Well, wait just a minute.

Remember our video "The Tint Meets The Aquascaper", by the legendary George Farmer, which we have in our "Inspiration" section? What fish did George choose to "star" in this awesome blackwater aquarium? Why, Puntius pentazona, which look incredibly sexy when given the proper environment, don't they? And when an aquarium personality with the extraordinary taste and talent of George freaking Farmer chooses to feature them in one of his videos, you'd think it would open up the floodgates to a new era of popularity for these seemingly forgotten fishes...



A tank this nice, with fish this cool- should definitely help change some minds on this diverse group. And yet...I still cannot recall off the top of my head if I have received to date a pic of a tank from one of our community set up exclusively for- or even featuring-Barbs! 

Weird, huh? 

I mean, they look awesome in blackwater! Hello?

So, what IS it that keeps these fishes from exploding with popularity?

At a loss, here. 

Work with me...

I really do think that this is a group that truly suffered/suffers from the cumulative "bad press" they've received over the decades, warning us about the need for "large tanks", "hefty filters", "tough tank mates", etc. I totally fell for this, when the reality as that a group of these guys doesn't seem all that much more aggressive than a bunch of rowdy Apistos, if you ask me.

The fact that they are so diverse, generally hardy (with the exception of the damn Cherry Barb for many of us)- Barbs have a certain "character" that many of the shoaling fishes we keep (like my beloved Tetras) seem to lack. Maybe it's because many of them are "larger" fishes by aquarium standards- 3" (7.62cm) or so average..Not sure, but they do have that "It factor" going for them...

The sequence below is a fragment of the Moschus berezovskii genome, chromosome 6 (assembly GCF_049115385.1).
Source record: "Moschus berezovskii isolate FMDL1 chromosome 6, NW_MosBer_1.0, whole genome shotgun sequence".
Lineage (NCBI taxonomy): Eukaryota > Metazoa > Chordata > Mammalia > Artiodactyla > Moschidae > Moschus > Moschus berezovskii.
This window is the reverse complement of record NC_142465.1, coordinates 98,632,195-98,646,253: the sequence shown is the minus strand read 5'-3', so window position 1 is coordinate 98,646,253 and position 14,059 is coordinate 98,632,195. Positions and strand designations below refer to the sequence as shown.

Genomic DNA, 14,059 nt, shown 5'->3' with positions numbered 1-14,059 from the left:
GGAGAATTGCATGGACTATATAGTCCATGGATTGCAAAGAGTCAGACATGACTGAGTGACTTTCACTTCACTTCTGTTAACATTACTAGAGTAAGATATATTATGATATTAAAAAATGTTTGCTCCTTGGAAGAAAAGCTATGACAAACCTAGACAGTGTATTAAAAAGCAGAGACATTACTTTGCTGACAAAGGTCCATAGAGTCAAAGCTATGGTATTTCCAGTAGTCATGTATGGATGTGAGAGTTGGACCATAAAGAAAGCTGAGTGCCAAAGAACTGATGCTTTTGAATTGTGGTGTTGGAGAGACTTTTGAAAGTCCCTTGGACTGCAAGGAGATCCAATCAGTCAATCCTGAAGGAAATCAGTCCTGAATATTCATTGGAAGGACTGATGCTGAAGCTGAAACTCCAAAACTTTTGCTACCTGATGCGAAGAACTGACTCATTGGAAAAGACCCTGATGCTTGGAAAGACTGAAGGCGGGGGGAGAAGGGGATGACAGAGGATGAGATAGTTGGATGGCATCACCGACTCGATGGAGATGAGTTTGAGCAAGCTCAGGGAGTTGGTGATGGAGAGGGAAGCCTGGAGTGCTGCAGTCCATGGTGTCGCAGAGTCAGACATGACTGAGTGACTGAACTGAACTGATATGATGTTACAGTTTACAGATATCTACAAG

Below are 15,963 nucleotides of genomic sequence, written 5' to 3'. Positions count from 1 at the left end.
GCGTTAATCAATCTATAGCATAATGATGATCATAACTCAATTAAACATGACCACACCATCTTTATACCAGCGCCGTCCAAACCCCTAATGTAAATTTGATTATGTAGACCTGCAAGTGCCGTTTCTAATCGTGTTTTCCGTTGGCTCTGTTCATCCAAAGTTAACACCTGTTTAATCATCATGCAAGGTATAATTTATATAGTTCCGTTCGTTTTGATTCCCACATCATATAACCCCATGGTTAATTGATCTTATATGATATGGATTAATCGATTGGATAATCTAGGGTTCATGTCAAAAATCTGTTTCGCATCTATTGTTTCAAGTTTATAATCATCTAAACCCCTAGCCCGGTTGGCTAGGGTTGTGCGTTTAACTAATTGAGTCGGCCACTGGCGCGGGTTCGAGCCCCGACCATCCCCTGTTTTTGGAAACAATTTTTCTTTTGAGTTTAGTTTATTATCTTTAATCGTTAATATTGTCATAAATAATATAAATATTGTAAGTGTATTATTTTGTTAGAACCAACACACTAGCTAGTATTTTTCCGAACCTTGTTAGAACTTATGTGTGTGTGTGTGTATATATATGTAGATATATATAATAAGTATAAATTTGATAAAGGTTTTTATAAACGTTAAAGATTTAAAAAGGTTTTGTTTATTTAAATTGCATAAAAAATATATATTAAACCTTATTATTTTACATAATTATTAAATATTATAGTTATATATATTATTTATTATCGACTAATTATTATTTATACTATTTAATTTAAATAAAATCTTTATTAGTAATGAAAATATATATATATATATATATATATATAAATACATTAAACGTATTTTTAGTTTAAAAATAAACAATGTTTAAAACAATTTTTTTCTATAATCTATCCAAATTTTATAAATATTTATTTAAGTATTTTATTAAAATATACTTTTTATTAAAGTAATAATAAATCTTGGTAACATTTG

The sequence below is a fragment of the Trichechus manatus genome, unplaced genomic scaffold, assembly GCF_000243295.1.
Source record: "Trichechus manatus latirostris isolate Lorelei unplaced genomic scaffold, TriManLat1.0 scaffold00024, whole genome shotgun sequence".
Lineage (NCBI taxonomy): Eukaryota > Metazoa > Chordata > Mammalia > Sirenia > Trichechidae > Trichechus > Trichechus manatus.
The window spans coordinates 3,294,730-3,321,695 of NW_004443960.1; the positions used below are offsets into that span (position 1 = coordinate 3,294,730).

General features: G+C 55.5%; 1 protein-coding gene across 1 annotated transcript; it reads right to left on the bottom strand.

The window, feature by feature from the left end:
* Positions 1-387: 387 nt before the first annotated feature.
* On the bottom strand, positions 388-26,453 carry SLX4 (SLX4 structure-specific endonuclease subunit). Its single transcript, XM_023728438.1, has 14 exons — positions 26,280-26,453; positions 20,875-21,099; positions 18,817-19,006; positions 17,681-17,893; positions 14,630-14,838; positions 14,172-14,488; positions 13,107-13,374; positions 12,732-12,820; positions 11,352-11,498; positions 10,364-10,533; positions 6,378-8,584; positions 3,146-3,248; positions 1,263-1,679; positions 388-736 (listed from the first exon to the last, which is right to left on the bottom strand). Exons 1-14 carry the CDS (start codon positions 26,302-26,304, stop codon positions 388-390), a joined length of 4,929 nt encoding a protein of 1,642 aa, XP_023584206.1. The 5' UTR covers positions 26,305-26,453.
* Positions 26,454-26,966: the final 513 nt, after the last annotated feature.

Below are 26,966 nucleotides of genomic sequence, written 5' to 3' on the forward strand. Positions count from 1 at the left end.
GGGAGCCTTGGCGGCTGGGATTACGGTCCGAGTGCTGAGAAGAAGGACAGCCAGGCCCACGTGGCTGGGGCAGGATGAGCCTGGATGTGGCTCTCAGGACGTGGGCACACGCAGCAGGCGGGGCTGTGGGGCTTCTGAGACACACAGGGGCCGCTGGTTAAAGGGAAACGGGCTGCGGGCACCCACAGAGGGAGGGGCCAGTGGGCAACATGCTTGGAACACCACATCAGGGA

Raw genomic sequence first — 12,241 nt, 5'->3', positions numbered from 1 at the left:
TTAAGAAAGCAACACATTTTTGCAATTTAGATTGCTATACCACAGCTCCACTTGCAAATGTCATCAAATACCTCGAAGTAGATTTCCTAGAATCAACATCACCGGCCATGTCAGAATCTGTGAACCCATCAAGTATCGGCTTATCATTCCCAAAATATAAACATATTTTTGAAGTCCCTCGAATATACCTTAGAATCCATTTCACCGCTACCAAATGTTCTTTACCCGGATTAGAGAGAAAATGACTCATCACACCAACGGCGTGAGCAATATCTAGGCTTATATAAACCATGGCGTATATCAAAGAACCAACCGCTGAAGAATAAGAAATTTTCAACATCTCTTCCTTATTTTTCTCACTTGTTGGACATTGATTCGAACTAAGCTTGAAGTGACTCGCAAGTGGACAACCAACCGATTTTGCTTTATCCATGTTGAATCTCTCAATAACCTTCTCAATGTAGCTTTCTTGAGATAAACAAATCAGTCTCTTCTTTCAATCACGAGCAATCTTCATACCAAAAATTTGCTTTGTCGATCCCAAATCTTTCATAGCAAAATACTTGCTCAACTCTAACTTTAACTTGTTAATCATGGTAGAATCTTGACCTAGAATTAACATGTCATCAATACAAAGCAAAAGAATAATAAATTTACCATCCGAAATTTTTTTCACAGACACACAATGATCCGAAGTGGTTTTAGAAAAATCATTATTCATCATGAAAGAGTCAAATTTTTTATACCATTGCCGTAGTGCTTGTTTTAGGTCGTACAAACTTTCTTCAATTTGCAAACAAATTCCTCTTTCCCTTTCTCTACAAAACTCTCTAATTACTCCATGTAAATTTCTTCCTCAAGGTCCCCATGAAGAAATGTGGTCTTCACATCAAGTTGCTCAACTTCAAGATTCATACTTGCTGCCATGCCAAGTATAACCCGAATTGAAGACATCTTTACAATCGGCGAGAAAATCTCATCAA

(The undeniably sexy Black Ruby Barb (Puntius nigrofasciatus), captured by my mentor, the great Bob Fenner!)

And not all of them are aggressive, mean bastards that nip fins and eat live plants, so maybe we need to cut 'em some slack? 

I think we do...

As always, stay open-minded. Stay resourceful. Stay excited.

And Stay Wet.

Scott Fellman

Tannin Aquatics 


Scott Fellman
Scott Fellman


2 Responses

Scott Fellman
Scott Fellman

March 09, 2017

Oh, good point and thoughts, Gerald! So much to think about with these fish. I have not personally kept them, but I wonder if the “Moss Green” and other variants are, as a generality, a bit less ’nippy" than their counterparts?


Gerald Visperas
Gerald Visperas

March 08, 2017

I totally agree with you not all tiger barbs are mean. My first batch prior to being eaten by digger; the lone red pacu, ate my neons(this happened before buying the pacu). But with my 2nd batch in a different tank with neon, cardinal and ember are not aggressive at all. Maybe it is because their personality are different or maybe because this time I got lucky to have 4 fems and 3 males.